Interview with Dr. Silva at The Carrie Tingley Hospital

Dr. Silva Interview

By Cori Galles

I recently had the pleasure of sitting down with Carrie Tingley Hospital’s Medical Director, Dr. Selina Silva.  We spent some time talking about her role at Carrie Tingley and some of the unique benefits that families receive when their children become patients at Carrie Tingley Hospital.

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Can you tell me about your role at Carrie Tingley Hospital?

Dr. Silva: I am a Pediatric Orthopedic Surgeon, as well as the Medical Director of the Hospital.  Basically, I work on muscles and bones and my specialties are more focused on hips and lower extremities.  I mostly perform reconstructive type surgeries in Cerebral Palsy, Spina Bifida and Club Feet.

How long have you been a practitioner at Carrie Tingley Hospital?

Dr. Silva: I have been at the hospital for a total of 10 years.  I started my residency at UNM in 2005 and have been an Attending Physician for five years.

What does a typical week look like for you at the Hospital?

Dr. Silva:  I am at the hospital Monday-Friday and I typically work from 7 a.m. – 5 p.m.   I have two full days of clinics (patient evaluation) on Tuesdays and Wednesdays. Thursdays and Fridays are my surgery days and Monday is my administrative day.

Then, once a month I attend outreach clinics.  The locations that I am assigned for outreach are Hobbs and Farmington.  My orthopedic partners have the other areas.

Tell us more about these Outreach Clinics?

Dr. Silva: Carrie Tingley Hospital Pediatric Orthopedics excels at our Outreach Clinics.  We generally will see anywhere from 10-30 people in a clinic.

We do an outreach every week at rotating locations between Farmington, Hobbs, Roswell, Las Cruces and Silver City.  We are working very hard to try to expand our clinics to Gallup because there is an enormous need for us in that city.  We see patients travel here in large numbers from Gallup and it is my guess that if we did have monthly clinics in Gallup they would be full.

What are the purposes of the Outreach Clinics?

Dr. Silva: The Outreach Clinics are meant to save time for the families, and often times they serve as a screening opportunity.  Often times a clinic visit will entail a parent asking us to look at their child’s spine to determine whether or not they have scoliosis and whether or not they need to make the trip down to Albuquerque.  Because of the clinics, some patients only need to come to Albuquerque for surgery and they can do their pre and post-operative appointments at the clinics.

In addition to screening, there are a large number of kids who get their bracing or wheelchair adjustments done at the outreach clinics.  So, we usually bring orthotist with us and if there is a child with very painful flat feet then we can get them molded right there for some braces.  Then, the next time we come up for the clinic, they can do the fitting.

To my knowledge there are not any other Pediatric Orthopedic Hospitals that have extensive, statewide Outreach Programs like Carrie Tingley Hospital.

 

Can you tell us a little about the role the Carrie Tingley Hospital Foundation has played in providing services and equipment to the Hospital?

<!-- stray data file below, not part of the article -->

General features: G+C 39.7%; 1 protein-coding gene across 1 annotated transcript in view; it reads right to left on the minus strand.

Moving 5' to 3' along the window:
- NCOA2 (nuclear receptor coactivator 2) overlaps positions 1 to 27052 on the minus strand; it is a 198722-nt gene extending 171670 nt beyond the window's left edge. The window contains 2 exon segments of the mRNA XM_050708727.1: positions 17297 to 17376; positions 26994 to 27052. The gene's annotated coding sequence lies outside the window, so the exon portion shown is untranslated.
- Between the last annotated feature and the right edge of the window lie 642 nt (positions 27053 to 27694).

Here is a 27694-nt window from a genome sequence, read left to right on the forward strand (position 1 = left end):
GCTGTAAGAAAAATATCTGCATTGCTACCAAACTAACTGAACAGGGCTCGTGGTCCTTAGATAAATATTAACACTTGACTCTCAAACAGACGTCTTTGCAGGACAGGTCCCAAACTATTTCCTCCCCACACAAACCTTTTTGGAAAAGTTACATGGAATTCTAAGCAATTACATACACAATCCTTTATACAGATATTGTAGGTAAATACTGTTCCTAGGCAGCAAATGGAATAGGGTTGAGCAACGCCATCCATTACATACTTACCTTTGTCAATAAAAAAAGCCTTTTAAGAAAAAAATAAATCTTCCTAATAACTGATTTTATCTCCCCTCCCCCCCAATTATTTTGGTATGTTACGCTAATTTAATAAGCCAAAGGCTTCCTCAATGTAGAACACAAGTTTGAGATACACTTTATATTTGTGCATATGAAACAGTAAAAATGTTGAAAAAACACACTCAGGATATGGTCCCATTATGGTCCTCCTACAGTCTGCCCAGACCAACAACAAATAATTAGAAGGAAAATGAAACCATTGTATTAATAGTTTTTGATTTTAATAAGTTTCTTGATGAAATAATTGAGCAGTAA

Dr. Silva: The Foundation makes most of what we do possible.  We want to offer patients everything they need right here.  This alleviates patients and families from having to travel to other hospitals to get pediatric orthopedic care.  We offer everything here, and the only way we are able to do that is by having the state of the art equipment and facilities that other large institutions have.

The Carrie Tingley Hospital Foundation honestly has purchased the majority of this cutting edge equipment for us.  Much of what the Foundation has donated has surrounded around what other large hospitals provide, such as the Dexa-scans, which look at bone density, as well as items to decrease radiation exposure to kids.  I would say in the last year the radiation limiting equipment is what we have received the most of from the Foundation.  One example, is they provided us with a C Arm, which enables us to pinpoint radiation to one small area.  This limits the rest of the body from exposure, which is so important for children.

We are currently in talks with the Foundation about the possible funding of a gait lab.  Right now children have to go out of state for any gait lab analysis.  With the combined use of videography, a gait lab helps us look at an overall picture of a child’s progress by being able to look at their mobility throughout their treatment. To be able to offer to this service to our patients, many of whom have special needs, would be tremendous.

What sets Carrie Tingley Hospital apart from other hospitals?

Dr. Silva: Carrie Tingley Hospital understands the nuances of working with special needs children, so to be able to offer services in house without sending them outside of the hospital is tremendous.

I get feedback all of the time from people who say “I can’t believe I tried to go somewhere else when Carrie Tingley offers everything our family needs for our child right here”.

 

 

If you or someone you know would like to know more about Carrie Tingley Hospital and the Carrie Tingley Hospital Foundation, please contact us at (505) 243-6626 or email us at info@cthf.org.